Reviews for An education in ruin

Copyright © Kirkus Reviews, used with permission.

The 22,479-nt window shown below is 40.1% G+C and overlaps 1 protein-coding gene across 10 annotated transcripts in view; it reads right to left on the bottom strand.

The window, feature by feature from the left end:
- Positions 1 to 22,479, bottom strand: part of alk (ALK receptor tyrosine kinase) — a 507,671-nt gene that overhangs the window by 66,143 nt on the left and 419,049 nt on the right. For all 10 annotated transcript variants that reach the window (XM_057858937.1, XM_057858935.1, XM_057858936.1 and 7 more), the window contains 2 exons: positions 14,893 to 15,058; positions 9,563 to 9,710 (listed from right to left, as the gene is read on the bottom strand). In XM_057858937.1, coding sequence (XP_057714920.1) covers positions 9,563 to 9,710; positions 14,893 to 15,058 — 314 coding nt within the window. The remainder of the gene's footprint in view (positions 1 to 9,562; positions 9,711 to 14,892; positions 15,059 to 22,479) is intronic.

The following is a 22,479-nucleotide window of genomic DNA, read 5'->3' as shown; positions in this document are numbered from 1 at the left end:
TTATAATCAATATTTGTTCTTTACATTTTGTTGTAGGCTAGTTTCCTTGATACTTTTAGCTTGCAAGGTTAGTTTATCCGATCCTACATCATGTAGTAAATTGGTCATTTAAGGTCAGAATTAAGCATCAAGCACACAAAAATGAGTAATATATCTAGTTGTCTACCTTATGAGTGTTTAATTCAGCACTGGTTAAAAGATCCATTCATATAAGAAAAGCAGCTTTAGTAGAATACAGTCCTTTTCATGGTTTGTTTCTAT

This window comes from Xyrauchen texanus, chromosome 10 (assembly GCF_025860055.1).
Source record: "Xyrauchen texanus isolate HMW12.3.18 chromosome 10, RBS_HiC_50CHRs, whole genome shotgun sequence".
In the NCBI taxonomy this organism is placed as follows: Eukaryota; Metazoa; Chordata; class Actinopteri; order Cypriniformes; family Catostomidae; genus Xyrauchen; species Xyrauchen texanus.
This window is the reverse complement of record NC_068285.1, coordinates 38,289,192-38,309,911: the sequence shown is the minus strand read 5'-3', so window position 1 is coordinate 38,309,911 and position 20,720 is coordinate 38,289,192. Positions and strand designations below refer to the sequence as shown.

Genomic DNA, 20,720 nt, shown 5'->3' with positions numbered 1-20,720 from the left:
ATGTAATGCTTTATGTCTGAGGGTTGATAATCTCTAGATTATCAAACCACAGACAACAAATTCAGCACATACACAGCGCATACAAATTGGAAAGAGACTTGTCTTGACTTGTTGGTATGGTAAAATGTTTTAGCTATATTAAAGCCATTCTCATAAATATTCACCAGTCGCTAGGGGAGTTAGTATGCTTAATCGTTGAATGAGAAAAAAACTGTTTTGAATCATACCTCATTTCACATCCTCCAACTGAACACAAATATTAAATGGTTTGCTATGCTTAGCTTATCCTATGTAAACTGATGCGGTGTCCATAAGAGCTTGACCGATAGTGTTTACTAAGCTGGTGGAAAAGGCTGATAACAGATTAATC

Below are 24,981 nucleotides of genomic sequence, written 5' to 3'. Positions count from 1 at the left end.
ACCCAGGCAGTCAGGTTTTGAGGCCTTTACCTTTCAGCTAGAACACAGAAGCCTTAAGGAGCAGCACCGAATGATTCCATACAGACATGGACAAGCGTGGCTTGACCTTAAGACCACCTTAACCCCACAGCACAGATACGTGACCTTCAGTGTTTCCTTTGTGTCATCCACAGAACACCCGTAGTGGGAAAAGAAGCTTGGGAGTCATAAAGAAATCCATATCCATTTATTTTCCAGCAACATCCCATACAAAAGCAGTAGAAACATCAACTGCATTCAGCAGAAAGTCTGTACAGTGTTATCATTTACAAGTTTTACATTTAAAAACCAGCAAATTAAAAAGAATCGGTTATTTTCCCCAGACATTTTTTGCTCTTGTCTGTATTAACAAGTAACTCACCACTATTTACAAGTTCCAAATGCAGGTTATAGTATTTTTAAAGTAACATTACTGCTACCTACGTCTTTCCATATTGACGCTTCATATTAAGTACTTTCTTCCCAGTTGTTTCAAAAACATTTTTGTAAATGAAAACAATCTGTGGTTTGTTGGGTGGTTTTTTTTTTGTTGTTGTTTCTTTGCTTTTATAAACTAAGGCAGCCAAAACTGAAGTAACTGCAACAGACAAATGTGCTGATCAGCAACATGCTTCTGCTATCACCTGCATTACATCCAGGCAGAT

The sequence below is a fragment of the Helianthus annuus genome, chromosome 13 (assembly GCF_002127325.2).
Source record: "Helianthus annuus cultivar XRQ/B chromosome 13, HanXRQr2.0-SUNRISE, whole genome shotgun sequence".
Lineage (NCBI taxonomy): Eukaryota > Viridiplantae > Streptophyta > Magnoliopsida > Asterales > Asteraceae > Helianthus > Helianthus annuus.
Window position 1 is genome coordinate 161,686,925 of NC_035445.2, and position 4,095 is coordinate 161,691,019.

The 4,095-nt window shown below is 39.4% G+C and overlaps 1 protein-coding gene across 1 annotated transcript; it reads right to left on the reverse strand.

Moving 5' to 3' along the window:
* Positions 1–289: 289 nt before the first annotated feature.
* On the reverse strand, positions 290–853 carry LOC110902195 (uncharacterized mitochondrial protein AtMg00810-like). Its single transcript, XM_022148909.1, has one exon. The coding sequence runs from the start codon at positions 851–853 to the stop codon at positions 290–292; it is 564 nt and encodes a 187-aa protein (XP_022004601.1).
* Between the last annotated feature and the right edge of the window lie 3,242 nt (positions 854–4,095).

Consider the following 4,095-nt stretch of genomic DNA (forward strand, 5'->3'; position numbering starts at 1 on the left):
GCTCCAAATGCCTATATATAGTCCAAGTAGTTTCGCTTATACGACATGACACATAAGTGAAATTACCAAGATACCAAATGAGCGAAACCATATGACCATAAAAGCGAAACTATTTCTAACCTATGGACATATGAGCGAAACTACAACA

A boarding school student on a mission infiltrates the in crowd. Collins Pruitt has relocated from Wisconsin to enter the Rutherford Institute, an elite California boarding school, as a third-year student. She has more on her mind than calculus and college applications, though. Collins’ beloved aunt, Rosie, has compelled Collins to attend Rutherford and gather intelligence on Jasper and Theo Mahoney, upperclassmen brothers and golden boys whose mother is in a secret relationship with Collins’ wealthy and influential investor father in order to get the Mahoneys out of crippling debt. Soon, Collins finds herself in over her head, not just with Theo’s fast-moving and thrill-seeking group of friends, but with Jasper, for whom she’s quickly developing real romantic feelings—even as he is wrestling with potentially life-ruining secrets of his own. Bass creates a vivid, evocative environment in both Rutherford and the coastal town surrounding it. However, the book is heavily front-loaded and wraps up abruptly, and it seems far-fetched that Collins would uproot her mostly happy existence on hearsay from her aunt without fact-checking with her father, with whom she’s supposedly very close. Whiteness is situated as the default for main characters; diversity in peripheral characters is signaled through names. Well-written suspense overwhelmed by a flimsy premise. (Thriller. 12-18) Copyright © Kirkus Reviews, used with permission.